People living with diabetes are not the only ones impacted by the condition. According to a new international study of 4,300 family members of people with diabetes, worrying about low blood sugar, also known as hypoglycaemia or ‘hypos’, can impact greatly on them too.
Low blood sugar or “lows” as they are often referred to by people living with diabetes, are a well-known side-effect of some diabetes treatments, especially when using insulin, and they can be very unpleasant and dangerous if not managed properly.
Until now, there has been very little research into the impact of low blood sugar on the family members of people with diabetes. The results from this new international TALK-HYPO study, recently published in Diabetes Therapy, show that up to 64% of family members of people with diabetes are concerned about the risk of low blood sugar,1 highlighting the significance of this for the whole family.
The study also shows the importance of having more conversations about low blood sugar at home with the family, as well as with doctors, as 76% believe that these conversations could lead to improvements in the life of their family member with diabetes.1 The respondents also feel that conversations can help bring them closer together, and increases their understanding of how they can better help to manage the low blood sugar that their family member with diabetes experiences (85%).1
Another interesting finding is that worrying about the risk of low blood sugar can also have a negative impact on the social life of family members. Almost three in four (74%) of the respondents that were helping their relative with diabetes to manage low blood sugar, said that they missed out on other activities including hobbies or being with other friends or family as a result.1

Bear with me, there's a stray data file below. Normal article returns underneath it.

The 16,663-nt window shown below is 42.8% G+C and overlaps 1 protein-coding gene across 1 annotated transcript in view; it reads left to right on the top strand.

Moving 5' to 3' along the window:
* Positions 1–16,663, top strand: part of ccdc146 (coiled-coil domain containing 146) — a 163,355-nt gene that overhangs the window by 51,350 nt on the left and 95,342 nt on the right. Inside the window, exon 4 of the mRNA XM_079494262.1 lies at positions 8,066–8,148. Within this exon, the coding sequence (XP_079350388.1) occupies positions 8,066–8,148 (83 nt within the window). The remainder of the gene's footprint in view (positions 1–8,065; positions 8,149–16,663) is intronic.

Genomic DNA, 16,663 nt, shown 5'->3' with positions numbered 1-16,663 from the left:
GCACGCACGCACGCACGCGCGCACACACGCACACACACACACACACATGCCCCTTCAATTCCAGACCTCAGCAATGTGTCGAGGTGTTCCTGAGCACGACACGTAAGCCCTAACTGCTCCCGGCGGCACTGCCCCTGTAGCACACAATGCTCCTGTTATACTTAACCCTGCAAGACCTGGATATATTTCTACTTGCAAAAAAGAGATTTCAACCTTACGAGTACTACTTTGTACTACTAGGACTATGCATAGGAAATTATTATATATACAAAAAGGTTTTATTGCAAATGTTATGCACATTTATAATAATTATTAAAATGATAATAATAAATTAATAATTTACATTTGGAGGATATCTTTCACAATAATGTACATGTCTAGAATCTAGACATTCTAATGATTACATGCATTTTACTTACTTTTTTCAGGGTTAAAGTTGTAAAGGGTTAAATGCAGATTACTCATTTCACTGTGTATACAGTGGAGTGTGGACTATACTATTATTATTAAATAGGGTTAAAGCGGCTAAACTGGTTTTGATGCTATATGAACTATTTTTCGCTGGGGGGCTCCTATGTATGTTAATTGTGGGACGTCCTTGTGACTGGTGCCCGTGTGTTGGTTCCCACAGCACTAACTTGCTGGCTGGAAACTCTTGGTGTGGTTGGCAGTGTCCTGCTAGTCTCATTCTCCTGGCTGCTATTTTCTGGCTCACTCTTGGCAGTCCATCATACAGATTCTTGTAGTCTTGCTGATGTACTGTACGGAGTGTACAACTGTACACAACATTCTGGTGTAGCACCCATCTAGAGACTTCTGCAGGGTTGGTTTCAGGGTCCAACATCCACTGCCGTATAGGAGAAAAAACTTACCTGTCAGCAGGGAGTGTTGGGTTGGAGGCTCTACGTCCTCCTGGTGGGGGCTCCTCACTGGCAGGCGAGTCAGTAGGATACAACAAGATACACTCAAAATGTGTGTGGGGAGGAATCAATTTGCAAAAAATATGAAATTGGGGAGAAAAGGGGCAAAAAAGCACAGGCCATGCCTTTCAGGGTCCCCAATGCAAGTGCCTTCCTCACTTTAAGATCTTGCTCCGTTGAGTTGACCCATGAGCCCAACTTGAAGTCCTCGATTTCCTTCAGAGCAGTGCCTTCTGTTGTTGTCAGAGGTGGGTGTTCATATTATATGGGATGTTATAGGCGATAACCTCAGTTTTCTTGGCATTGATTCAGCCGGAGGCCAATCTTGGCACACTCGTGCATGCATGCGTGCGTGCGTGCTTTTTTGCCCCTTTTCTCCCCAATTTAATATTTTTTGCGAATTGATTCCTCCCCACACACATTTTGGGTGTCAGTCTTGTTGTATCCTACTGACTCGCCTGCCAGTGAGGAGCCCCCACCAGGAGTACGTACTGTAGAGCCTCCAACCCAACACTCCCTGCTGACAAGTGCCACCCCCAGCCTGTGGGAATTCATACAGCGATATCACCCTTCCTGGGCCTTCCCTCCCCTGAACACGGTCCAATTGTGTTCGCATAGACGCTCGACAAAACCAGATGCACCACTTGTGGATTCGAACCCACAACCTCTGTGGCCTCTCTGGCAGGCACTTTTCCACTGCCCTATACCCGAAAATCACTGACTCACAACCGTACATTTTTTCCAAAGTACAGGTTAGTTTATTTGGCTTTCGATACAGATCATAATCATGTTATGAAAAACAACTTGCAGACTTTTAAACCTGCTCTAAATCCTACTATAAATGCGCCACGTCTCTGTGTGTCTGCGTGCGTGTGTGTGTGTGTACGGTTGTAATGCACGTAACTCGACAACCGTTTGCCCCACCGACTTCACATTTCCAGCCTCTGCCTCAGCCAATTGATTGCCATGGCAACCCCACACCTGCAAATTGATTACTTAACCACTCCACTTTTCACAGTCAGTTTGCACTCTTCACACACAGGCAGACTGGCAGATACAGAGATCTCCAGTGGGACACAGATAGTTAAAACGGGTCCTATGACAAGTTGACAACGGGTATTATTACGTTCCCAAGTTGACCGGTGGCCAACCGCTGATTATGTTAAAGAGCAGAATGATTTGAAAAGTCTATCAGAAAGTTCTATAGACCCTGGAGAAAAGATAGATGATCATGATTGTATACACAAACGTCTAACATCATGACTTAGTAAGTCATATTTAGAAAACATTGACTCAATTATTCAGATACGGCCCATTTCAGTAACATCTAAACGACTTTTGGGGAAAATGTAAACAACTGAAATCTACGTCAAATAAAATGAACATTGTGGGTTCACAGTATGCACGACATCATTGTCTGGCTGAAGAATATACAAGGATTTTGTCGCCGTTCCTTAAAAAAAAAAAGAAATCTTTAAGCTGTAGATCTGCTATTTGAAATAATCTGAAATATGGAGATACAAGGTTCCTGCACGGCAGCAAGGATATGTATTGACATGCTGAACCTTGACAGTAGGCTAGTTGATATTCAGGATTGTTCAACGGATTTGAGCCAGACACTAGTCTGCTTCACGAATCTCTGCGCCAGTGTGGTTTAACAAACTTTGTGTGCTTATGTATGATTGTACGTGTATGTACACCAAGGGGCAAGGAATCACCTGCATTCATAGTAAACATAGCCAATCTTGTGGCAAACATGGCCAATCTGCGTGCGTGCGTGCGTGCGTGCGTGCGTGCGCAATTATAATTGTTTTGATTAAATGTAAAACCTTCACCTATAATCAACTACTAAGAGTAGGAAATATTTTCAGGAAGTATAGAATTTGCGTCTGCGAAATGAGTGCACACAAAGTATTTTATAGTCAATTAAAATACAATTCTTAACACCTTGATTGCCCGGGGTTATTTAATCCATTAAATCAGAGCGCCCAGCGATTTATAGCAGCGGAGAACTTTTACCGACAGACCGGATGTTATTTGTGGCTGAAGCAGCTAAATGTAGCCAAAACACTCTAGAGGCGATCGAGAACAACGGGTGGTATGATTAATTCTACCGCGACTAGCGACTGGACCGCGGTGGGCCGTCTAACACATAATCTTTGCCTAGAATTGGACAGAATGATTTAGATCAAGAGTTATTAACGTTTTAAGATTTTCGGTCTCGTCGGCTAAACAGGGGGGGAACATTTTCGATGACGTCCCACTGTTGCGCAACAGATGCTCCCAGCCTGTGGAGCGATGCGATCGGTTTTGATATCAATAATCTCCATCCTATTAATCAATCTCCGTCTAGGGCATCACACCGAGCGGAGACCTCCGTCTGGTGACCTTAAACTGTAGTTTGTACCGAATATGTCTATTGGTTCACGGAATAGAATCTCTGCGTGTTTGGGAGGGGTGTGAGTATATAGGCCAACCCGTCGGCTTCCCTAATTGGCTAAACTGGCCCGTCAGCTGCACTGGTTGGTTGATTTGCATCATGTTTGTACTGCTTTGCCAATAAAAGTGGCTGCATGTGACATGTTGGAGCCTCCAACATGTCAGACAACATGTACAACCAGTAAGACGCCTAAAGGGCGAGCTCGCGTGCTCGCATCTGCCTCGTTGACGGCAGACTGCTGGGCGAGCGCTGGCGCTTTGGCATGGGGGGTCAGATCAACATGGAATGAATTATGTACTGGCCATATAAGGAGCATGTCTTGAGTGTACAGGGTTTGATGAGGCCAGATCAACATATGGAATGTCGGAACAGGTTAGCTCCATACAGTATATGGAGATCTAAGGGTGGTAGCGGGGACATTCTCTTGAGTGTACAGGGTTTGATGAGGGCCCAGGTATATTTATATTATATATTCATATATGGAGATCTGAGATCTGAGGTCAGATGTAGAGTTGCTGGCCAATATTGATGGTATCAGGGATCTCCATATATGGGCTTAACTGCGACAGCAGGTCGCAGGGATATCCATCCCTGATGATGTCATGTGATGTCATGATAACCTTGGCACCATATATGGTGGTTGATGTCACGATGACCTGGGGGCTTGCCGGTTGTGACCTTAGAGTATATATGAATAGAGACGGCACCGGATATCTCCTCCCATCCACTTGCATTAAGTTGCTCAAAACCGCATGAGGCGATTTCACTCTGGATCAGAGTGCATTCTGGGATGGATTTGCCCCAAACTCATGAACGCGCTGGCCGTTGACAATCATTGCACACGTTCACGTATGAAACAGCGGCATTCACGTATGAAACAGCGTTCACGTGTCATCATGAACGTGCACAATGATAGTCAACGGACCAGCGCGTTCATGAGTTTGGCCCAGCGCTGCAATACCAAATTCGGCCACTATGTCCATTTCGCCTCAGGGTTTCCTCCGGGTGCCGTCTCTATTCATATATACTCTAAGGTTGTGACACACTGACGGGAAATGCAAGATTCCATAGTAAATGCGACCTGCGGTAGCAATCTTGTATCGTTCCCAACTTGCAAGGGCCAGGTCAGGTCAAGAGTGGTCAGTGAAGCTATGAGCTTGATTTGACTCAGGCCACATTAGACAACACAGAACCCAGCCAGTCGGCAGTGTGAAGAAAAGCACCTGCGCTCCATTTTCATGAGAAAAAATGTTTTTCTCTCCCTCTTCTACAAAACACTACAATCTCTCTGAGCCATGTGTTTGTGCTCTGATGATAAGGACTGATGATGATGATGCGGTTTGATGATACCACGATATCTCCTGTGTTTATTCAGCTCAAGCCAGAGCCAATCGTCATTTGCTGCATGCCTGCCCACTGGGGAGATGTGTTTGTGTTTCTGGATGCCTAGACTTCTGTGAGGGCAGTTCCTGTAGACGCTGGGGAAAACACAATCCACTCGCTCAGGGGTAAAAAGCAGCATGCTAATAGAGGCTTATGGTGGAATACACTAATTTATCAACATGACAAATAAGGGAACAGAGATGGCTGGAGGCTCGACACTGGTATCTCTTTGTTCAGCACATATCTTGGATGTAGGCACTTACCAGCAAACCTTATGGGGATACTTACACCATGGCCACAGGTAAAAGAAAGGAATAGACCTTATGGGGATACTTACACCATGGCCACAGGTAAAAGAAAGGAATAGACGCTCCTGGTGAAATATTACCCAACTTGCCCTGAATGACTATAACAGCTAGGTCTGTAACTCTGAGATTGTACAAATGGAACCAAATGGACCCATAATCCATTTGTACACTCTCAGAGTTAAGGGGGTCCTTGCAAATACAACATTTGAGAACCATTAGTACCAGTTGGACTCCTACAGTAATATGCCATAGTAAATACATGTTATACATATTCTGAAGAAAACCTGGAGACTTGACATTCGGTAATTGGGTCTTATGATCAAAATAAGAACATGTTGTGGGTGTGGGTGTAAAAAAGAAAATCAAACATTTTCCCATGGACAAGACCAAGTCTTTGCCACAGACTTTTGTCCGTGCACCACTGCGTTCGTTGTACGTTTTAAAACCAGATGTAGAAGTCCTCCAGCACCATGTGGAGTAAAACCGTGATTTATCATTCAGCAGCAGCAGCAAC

With more than 50% of the 225,000 Irish people with diabetes at risk of low blood sugar, these findings are very important. To further understand how low blood sugar affects families living with diabetes, Novo Nordisk conducted a series of filmed experiments. In the experiments the person with diabetes and his/her family members were asked similar questions about their experiences with, and feelings about, low blood sugar in two separate rooms. After the interviews, they were shown each other’s answers.
The films are available at www.TalkAboutHypos.com, and https://www.diabetes.ie/living-with-diabetes/living-type-1/talkhypos/ along with materials that could help improve conversations about low blood sugar within the family, as well as with doctors.